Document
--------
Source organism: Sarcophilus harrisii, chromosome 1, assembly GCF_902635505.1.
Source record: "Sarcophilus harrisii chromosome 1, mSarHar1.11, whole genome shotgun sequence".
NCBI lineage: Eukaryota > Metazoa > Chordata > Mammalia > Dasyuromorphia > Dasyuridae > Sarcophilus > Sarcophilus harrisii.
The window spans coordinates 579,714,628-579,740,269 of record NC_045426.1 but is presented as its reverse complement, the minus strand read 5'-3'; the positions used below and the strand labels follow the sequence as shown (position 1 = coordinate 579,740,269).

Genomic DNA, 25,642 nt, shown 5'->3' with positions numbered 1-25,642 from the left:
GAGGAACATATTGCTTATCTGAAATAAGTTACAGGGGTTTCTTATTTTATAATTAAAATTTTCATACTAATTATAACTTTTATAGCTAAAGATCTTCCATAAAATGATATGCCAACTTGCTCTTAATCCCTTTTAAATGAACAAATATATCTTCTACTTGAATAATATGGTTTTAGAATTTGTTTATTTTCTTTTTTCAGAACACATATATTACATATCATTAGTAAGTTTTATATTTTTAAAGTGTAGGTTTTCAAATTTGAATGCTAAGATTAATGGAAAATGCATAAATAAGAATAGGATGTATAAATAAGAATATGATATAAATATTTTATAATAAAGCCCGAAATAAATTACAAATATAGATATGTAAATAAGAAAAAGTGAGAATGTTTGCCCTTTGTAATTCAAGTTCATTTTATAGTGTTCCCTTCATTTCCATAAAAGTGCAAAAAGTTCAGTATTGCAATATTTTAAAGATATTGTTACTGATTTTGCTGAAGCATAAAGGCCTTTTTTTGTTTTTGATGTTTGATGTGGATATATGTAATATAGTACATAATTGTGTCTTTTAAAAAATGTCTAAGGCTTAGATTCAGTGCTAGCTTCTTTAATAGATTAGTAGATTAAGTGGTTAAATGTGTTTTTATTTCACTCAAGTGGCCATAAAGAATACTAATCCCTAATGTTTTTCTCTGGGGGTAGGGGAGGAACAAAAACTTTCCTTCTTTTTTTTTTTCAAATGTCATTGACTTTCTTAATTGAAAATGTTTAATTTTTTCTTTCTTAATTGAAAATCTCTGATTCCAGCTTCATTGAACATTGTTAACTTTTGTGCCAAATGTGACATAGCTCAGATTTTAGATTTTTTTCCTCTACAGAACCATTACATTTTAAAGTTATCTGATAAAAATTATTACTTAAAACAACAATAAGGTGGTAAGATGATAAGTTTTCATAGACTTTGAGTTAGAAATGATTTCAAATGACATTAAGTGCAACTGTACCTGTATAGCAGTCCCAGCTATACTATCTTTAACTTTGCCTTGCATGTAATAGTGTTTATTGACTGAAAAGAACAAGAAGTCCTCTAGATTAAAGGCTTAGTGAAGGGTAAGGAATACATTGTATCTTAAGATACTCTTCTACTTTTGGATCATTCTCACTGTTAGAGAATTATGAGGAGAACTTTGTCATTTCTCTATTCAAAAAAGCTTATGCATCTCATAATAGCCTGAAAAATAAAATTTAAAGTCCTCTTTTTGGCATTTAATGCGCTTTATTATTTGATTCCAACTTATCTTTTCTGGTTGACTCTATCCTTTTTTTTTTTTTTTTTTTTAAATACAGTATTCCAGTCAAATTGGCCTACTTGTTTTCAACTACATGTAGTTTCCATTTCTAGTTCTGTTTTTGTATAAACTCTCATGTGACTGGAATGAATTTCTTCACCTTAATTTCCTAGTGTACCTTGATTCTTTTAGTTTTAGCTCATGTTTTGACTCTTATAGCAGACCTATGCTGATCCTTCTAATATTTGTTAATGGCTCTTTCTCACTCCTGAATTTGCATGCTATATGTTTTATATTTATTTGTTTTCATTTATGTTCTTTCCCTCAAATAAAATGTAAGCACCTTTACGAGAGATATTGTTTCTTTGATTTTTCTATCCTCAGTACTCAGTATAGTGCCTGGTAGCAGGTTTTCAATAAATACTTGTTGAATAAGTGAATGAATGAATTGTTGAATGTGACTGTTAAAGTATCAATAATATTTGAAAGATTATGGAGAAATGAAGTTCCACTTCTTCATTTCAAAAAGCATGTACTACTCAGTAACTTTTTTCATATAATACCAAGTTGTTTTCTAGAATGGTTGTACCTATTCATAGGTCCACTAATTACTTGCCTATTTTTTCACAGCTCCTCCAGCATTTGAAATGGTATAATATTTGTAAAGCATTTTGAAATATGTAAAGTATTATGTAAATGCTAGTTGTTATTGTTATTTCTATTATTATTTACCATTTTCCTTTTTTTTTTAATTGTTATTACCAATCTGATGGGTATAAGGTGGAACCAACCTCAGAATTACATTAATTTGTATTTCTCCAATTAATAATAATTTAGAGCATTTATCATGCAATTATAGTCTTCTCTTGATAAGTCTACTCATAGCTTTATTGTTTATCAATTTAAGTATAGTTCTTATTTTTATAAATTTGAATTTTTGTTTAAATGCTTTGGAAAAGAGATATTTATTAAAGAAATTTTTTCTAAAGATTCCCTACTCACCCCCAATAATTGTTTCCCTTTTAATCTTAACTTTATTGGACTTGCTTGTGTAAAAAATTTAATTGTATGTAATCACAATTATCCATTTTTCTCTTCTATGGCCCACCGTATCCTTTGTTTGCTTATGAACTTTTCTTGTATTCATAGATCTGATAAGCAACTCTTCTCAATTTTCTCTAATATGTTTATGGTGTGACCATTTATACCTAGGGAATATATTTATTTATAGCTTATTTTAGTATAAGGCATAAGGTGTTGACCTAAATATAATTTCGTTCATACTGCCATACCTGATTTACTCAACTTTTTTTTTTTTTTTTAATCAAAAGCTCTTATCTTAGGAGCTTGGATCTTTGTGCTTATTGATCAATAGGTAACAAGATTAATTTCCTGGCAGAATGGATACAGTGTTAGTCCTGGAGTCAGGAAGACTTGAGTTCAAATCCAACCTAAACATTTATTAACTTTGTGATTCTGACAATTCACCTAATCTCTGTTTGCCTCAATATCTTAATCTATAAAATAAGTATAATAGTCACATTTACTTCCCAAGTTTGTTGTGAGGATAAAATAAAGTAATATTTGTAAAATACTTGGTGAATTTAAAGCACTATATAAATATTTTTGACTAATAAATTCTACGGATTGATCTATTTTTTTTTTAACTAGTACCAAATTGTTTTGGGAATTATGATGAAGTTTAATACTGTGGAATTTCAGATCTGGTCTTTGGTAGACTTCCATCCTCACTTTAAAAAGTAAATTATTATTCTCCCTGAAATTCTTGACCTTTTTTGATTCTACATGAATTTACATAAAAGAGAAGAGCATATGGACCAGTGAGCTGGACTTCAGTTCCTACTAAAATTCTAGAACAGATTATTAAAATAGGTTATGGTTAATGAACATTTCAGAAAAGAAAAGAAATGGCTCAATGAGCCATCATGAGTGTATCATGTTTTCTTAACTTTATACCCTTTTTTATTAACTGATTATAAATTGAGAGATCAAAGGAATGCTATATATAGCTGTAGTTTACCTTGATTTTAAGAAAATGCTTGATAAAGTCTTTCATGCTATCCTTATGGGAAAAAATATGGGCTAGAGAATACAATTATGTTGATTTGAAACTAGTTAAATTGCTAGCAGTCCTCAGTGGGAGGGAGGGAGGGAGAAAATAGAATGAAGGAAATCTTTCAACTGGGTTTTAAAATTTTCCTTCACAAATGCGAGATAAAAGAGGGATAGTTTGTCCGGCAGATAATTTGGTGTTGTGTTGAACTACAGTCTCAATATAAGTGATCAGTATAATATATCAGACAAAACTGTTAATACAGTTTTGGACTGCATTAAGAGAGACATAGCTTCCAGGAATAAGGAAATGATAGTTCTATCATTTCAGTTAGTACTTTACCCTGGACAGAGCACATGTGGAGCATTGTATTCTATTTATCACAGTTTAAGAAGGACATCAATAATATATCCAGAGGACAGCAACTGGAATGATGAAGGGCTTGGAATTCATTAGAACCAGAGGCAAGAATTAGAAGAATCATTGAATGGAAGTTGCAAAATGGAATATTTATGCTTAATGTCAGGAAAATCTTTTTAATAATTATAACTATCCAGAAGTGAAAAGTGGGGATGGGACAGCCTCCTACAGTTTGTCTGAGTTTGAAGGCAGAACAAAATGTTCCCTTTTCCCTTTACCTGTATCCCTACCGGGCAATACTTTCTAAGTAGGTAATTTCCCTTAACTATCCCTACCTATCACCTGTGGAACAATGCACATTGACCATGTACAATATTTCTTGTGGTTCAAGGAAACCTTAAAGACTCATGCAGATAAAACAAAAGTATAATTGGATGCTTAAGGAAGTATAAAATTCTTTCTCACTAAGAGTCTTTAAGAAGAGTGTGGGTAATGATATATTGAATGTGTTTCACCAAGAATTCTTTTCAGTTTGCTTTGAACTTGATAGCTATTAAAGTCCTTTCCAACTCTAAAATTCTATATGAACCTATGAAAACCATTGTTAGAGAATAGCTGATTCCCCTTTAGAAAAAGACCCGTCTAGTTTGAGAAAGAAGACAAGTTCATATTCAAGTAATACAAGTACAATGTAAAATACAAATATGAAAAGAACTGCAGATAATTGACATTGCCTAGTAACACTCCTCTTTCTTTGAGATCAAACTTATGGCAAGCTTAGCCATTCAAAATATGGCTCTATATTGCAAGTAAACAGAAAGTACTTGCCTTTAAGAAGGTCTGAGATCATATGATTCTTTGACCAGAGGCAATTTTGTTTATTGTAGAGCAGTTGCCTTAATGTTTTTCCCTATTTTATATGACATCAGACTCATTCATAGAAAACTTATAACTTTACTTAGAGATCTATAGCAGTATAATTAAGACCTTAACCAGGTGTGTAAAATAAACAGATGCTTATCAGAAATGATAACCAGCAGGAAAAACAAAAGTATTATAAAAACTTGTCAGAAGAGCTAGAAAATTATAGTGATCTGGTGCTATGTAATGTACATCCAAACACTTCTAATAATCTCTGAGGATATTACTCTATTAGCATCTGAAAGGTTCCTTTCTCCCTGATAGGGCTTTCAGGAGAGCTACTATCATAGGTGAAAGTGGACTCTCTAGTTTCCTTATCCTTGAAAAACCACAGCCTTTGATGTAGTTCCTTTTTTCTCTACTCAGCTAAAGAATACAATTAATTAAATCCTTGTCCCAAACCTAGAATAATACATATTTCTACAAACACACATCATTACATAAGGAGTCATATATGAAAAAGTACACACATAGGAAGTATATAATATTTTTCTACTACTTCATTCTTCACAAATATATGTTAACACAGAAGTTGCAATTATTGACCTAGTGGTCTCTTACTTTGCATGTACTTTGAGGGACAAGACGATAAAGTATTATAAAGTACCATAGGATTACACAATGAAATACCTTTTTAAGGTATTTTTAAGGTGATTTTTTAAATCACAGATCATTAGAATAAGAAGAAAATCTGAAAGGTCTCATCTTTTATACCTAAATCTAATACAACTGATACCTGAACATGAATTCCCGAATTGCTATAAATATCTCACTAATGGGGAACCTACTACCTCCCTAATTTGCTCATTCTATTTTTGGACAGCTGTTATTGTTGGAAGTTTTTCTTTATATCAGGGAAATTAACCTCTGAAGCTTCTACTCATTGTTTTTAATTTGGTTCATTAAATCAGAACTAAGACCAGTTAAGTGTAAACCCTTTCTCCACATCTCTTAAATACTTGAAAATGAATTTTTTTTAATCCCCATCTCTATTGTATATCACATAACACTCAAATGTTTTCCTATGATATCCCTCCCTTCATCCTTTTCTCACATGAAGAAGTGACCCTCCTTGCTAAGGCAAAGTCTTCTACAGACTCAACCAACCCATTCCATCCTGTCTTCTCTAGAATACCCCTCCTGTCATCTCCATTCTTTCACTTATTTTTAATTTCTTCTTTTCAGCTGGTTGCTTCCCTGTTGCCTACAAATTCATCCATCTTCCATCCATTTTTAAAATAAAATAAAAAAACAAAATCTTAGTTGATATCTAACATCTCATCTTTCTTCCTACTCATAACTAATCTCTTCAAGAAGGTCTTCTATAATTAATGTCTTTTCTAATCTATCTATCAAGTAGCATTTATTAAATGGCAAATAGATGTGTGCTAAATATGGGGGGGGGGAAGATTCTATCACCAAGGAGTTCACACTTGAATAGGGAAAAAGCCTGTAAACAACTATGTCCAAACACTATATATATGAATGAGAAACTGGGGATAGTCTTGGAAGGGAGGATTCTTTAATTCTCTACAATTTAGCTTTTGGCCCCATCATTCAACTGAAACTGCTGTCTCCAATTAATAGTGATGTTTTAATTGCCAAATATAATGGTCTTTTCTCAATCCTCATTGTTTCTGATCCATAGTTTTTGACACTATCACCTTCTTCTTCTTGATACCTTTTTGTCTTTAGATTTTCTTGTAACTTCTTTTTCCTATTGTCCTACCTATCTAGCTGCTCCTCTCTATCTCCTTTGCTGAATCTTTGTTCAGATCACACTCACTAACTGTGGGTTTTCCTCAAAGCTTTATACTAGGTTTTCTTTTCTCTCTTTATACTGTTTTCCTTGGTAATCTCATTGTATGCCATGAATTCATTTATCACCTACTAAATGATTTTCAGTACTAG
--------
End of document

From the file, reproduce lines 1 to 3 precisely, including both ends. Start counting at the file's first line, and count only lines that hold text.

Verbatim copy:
Source organism: Sarcophilus harrisii, chromosome 1, assembly GCF_902635505.1.
Source record: "Sarcophilus harrisii chromosome 1, mSarHar1.11, whole genome shotgun sequence".
NCBI lineage: Eukaryota > Metazoa > Chordata > Mammalia > Dasyuromorphia > Dasyuridae > Sarcophilus > Sarcophilus harrisii.